Invisible Children holds Displace Me Mizzou

It also hosted a concert, a bake sale and documentary screening.

The Invisible Children at Mizzou slept Tuesday night on Carnahan Quadrangle in solidarity with the hundreds of thousands of people in Africa displaced from their homes due to war.

"This is the first ever Displace Me Mizzou that we have had," Invisible Children Co-President Brandon Schatsiek said. "We got the idea last year and have been working on it since. People who usually wouldn't come to an Invisible Children event came because it was out in the open for everyone to see."

Participants who camped out under the stars wrote letters to Invisible Children's representatives and had an Easter egg hunt along with other activities as they raised awareness about Joseph Kony's army and the 23-year war in Uganda.

"It's really great that MU has this organization on campus because the war needs to be stopped and most people don't really know about it," freshman Chelsea Ives said.

Schatsiek said the main idea for the campout came from other Invisible Children organizations that have held similar events. One campout in particular involved more than 20 members in front of Oklahoma Sen. Tom Coburn's home for 11 days.

Their efforts convinced Coburn to release his hold on the LRA Disarmament and Northern Uganda Recovery Act 2009, which, if passed, will disarm Kony's army and begin reconstruction in Uganda and its surrounding areas.

"No president of the United States has recognized this 23-year-old war and we want President Obama to acknowledge it," Schatsiek said.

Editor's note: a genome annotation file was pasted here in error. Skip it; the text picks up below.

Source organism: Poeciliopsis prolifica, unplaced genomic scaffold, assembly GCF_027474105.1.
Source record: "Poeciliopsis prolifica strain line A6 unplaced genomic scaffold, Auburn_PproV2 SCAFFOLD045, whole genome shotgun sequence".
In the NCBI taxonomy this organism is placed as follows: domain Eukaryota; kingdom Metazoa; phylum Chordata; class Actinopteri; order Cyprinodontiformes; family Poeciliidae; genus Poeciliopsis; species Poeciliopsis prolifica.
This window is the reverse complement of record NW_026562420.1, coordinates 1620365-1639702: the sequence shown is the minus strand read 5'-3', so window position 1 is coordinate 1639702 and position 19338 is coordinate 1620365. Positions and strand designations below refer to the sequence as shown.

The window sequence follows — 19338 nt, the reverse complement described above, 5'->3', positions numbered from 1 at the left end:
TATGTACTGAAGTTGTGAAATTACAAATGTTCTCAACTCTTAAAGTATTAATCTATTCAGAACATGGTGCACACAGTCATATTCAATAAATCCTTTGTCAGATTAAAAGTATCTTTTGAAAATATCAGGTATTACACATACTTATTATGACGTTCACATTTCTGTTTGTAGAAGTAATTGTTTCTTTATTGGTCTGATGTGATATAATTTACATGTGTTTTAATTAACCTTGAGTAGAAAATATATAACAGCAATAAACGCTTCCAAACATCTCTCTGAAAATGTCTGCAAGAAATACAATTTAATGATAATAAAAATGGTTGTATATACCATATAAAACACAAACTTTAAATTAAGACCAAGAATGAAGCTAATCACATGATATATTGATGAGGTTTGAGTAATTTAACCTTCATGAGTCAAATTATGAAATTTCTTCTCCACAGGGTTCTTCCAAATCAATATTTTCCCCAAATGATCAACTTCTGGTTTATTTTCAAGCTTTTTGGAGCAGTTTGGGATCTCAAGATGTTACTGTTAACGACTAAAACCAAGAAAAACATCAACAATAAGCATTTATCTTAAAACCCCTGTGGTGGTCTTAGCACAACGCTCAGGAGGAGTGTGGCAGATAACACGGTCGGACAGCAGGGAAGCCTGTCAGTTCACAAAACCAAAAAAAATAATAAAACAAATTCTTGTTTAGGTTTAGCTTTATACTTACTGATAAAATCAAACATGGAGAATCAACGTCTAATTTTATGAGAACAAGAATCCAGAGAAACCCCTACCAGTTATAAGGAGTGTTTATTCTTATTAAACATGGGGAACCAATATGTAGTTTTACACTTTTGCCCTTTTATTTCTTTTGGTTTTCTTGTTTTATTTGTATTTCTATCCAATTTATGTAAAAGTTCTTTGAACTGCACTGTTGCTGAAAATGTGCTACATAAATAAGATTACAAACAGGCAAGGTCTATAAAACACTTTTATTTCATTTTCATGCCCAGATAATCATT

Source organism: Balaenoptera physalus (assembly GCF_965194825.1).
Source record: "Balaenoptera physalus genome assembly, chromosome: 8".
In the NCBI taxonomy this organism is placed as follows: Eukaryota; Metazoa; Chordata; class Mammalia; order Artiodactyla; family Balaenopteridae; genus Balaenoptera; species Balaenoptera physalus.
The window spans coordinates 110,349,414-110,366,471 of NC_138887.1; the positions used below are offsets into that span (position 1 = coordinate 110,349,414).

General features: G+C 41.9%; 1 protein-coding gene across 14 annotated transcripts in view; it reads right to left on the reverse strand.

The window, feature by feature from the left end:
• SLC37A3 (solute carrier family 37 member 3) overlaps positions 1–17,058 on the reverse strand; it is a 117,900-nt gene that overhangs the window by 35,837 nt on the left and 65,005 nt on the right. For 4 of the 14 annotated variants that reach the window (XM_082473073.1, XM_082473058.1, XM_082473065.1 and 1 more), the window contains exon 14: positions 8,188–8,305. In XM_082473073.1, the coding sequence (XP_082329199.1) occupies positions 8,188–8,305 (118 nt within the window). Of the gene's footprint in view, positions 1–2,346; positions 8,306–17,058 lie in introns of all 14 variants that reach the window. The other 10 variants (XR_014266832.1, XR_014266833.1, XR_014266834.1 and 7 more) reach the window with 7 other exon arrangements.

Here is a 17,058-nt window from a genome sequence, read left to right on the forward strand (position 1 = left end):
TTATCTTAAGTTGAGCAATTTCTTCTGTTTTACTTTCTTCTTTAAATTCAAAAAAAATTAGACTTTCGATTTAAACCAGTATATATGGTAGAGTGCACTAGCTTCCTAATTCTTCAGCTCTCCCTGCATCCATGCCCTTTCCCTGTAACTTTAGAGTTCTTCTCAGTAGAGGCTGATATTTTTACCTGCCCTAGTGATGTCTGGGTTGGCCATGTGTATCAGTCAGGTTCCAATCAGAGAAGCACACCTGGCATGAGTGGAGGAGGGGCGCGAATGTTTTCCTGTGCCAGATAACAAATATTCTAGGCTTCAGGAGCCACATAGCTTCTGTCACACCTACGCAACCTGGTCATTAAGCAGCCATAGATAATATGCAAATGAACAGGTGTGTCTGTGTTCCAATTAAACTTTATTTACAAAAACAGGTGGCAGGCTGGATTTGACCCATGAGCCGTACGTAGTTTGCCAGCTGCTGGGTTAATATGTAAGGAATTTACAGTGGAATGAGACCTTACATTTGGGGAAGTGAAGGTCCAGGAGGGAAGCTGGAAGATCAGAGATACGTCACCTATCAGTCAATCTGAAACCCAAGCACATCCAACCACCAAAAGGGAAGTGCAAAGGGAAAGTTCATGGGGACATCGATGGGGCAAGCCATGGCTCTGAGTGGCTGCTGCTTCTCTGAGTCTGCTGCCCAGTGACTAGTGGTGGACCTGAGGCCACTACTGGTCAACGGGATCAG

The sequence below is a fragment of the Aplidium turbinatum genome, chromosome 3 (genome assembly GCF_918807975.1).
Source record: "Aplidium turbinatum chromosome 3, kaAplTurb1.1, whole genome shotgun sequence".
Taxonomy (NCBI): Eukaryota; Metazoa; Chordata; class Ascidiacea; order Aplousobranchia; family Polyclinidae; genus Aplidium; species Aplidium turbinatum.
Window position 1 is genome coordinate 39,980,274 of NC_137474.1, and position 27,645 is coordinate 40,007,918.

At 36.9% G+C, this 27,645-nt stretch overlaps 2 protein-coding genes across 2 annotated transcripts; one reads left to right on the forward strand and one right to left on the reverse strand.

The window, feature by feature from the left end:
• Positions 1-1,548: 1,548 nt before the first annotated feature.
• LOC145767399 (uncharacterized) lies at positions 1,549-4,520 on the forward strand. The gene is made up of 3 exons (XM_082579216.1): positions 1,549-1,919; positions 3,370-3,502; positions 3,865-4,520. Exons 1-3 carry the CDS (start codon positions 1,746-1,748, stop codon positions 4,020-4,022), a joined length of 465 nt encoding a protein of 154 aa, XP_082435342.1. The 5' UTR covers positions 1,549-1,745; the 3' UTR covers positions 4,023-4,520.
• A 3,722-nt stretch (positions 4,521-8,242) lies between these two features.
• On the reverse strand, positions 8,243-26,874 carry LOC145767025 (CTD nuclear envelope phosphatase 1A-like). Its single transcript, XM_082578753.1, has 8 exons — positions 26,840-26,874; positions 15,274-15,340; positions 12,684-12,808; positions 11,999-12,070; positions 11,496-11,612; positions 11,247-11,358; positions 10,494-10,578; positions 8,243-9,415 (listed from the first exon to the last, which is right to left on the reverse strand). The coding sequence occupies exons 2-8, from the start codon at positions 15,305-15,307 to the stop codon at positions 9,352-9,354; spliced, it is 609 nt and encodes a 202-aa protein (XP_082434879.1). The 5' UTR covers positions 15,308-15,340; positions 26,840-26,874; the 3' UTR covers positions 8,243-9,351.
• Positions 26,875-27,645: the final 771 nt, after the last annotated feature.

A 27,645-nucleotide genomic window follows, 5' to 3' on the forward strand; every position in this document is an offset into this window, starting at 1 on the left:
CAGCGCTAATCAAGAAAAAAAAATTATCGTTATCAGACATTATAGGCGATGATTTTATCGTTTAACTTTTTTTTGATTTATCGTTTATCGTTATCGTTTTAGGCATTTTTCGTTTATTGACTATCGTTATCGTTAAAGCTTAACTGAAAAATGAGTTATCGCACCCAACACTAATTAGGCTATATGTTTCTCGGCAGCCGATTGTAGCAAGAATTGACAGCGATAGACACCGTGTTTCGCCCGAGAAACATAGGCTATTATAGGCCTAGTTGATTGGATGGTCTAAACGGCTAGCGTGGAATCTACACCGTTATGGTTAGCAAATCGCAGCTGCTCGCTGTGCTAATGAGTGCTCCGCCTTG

According to the Invisible Children website, the non-profit organization began in 2003 when three young filmmakers traveled to Africa and discovered a tragedy they could not ignore. Its documentary, "Invisible Children: Rough Cut" exposes the war in Uganda and the thousands of child soldiers who are forced to fight for the rebels. It has now been seen by millions of people.

A group of MU students established the Invisible Children chapter in the fall of 2008.

"Its something that I've felt very connected with," founder Becky Dale said. "Ever since I heard about it in 2005, all I've ever wanted to do is tell others about it. The numbers of people that have come out have increased and a lot more people around campus have heard about us."

A documentary and Q-and-A session preceded the campout and four Roadies from Invisible Children and two young Ugandan survivors, Geoffrey Okot and Papito, presented it.

"It shows how lucky we are here in the U.S," freshman Erin Dismeier said. "We are free to have a childhood where as the children in Africa were pushed into adulthood way before their time."

Other activities throughout the day included a bake sale on Lowry Mall, a concert, featuring The Tyler Fillmore Band, Downbeat & The Black Sheep and other local bands.

"There are lots of worthy causes out there but if you step back and look at 13 to 15 year olds killing and raping people, sometimes even family members, this should not be happening," Schatsiek said. "I don't think anyone can say that they do not support an organization to stop this. It's a worthy cause to all and shows that you can't underestimate the power of a small group of people."

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